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Versión actual por: Isaac ,

Texto:

FYI, while used as common venacular, a true RJ45 jack is different from the 8P8C jack used in Ethernet . A true RJ45 has a tab on it that prevents insertion into an Ethernet jack and is used for telecom purposes.
 
https://en.wikipedia.org/wiki/Modular_connector
 
Just be careful that the RJ45 is actually an 8P8C Modular connector without the security tab. Some Ethernet ports are sold as RJ45 because of this confusion, but they will not work in telecom. Also, the ones designed for telecom will not have the same specs as Ethernet and may not work correctly. (Like using a CAT4 jack with CAT6, it just allows too much interference)
 
All that aside, you might be able to find a decent replacement from a component supplier, such as Mouser:
 
https://www.mouser.com/Connectors/Modular-Connectors-Ethernet-Connectors/_/N-wos3?P=1yzp0ta
 
'''NOTE: Images on Mouser are generic, look at the datasheet for more accurate information.'''
 
You will want to get some good measurements (usually in mm) of the spacing of pins, the height, depth, width, etc to make sure it will fit in the same place. Also, if you are going down this road, start with a flashlight and magnifier to inspect the port. A good cleaning with alcohol might be all it needs, or there could be something like a dust bunny lodged in there. Secondly, inspect the solder connection to the board. These can become loose from the strains on the jack, just like power jacks can. It could be as easy as re-flowing the solder on the original jack.
You will want to get some good measurements (usually in mm) of the spacing of pins, the height, depth, width, etc to make sure it will fit in the same place. Also, if you are going down this road, start with a flashlight and magnifier to inspect the port. A good cleaning with alcohol might be all it needs, or there could be something like a dust bunny lodged in there. Secondly, inspect the solder connection to the board. These can become loose from the strains on the jack, just like power jacks can. It could be as easy as re-flowing the solder on the original jack.

Estatus:

open

Editado por: Isaac ,

Texto:

FYI, while used as common venacular, a trutrue RJ45 jack is different from the 8p8c8P8C jack used in Ethernet . A true RJ45 has a tab on it that prevents insertion into an Ethernet jack and is used for telecom purposes.
FYI, while used as common venacular, a trutrue RJ45 jack is different from the 8p8c8P8C jack used in Ethernet . A true RJ45 has a tab on it that prevents insertion into an Ethernet jack and is used for telecom purposes.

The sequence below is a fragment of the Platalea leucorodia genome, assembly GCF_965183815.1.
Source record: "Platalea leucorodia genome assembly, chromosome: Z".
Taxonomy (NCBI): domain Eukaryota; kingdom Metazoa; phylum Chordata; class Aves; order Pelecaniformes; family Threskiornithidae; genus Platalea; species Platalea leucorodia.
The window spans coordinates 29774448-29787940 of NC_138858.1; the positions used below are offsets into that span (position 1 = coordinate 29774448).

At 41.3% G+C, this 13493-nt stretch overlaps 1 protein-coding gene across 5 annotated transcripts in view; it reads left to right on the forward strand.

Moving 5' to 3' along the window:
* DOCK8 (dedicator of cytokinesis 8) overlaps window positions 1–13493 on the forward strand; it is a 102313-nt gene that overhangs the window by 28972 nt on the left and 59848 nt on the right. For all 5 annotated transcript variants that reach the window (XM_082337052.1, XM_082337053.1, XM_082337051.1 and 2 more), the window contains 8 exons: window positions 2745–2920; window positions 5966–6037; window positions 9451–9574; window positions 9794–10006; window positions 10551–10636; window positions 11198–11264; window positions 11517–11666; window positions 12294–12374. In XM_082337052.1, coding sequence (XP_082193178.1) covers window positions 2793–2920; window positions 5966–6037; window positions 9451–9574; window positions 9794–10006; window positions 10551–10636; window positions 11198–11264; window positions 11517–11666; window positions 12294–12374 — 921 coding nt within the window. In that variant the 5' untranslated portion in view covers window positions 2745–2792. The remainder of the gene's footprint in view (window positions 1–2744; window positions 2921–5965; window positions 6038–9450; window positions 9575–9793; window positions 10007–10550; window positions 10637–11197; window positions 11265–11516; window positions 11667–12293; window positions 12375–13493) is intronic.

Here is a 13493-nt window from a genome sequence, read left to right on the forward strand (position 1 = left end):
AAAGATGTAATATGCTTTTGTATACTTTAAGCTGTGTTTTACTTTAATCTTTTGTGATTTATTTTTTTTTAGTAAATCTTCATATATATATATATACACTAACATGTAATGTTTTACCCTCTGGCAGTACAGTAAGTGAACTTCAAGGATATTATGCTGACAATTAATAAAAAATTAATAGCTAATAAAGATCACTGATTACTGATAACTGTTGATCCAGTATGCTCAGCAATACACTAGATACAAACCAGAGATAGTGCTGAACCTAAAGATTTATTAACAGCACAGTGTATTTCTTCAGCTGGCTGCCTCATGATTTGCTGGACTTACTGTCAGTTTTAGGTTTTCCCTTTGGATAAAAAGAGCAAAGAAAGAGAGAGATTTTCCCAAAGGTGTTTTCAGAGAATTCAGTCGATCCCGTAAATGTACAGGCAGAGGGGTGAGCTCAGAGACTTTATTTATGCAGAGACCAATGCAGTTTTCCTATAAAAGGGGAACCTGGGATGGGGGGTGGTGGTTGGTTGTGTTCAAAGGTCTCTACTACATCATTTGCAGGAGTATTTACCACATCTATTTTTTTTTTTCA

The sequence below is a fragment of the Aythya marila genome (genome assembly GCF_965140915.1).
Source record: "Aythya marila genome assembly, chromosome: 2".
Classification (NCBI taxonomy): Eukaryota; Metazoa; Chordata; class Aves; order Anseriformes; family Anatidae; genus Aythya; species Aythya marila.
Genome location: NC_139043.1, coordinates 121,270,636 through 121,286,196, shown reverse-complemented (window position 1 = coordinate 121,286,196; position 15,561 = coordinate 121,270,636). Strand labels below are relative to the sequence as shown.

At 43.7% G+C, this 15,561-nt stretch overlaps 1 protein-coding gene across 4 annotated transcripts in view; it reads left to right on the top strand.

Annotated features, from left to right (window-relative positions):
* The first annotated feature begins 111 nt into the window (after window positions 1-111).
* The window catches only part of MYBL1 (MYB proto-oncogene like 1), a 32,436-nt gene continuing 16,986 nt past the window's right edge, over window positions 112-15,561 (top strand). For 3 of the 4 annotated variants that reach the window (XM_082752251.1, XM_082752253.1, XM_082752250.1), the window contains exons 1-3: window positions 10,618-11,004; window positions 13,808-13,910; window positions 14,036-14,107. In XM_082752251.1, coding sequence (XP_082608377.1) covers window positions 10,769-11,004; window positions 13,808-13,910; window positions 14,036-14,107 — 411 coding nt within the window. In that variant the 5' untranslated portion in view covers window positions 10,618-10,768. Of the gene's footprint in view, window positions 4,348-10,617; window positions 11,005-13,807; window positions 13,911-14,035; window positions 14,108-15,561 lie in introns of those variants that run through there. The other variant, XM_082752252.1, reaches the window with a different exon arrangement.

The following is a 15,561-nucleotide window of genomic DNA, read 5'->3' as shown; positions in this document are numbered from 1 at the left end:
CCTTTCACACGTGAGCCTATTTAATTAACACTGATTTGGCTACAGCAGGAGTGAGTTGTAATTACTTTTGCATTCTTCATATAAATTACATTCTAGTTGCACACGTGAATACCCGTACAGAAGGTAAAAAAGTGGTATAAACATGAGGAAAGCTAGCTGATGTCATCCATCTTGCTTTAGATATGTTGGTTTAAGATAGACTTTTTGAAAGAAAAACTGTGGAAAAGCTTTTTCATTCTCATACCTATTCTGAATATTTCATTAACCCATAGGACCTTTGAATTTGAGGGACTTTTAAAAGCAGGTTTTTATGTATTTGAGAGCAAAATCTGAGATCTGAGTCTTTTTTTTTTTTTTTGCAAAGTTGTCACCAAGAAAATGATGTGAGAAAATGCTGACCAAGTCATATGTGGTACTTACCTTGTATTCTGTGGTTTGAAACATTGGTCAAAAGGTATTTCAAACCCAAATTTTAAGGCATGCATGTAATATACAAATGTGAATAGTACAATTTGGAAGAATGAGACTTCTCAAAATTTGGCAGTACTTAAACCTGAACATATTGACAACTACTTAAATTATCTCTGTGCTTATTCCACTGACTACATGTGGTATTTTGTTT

https://en.wikipedia.org/wiki/Modular_connector
 
Just be careful that the RJ45 is actually an 8P8C Modular connector without the security tab. Some Ethernet ports are sold as RJ45 because of this confusion, but they will not work in telecom. Also, the ones designed for telecom will not have the same specs as Ethernet and may not work correctly. (Like using a CAT4 jack with CAT6, it just allows too much interference)
Just be careful that the RJ45 is actually an 8P8C Modular connector without the security tab. Some Ethernet ports are sold as RJ45 because of this confusion, but they will not work in telecom. Also, the ones designed for telecom will not have the same specs as Ethernet and may not work correctly. (Like using a CAT4 jack with CAT6, it just allows too much interference)
 
All that aside, you might be able to find a decent replacement from a component supplier, such as Mouser:
 
https://www.mouser.com/Connectors/Modular-Connectors-Ethernet-Connectors/_/N-wos3?P=1yzp0ta
 
'''NOTE: Images on Mouser are generic, look at the datasheet for more accurate information.'''
 
You will want to get some good measurements (usually in mm) of the spacing of pins, the height, depth, width, etc to make sure it will fit in the same place. Also, if you are going down this road, start with a flashlight and magnifier to inspect the port.

Estatus:

open

Aporte original por: Isaac ,

Texto:

FYI, while used as common venacular, a tru RJ45 jack is different from the 8p8c jack used in Ethernet .  A true RJ45 has a tab on it that prevents insertion into an Ethernet jack and is used for telecom purposes.

https://en.wikipedia.org/wiki/Modular_connector

Just be careful that the RJ45 is actually an 8P8C Modular connector without the security tab.  Some Ethernet ports are sold as RJ45 because of this confusion, but they will not work in telecom.

All that aside, you might be able to find a decent replacement from a component supplier, such as Mouser:

https://www.mouser.com/Connectors/Modular-Connectors-Ethernet-Connectors/_/N-wos3?P=1yzp0ta

'''NOTE: Images on Mouser are generic, look at the datasheet for more accurate information.'''

You will want to get some good measurements (usually in mm) of the spacing of pins, the height, depth, width, etc to make sure it will fit in the same place.  Also, if you are going down this road, start with a flashlight and magnifier to inspect the port.

Estatus:

open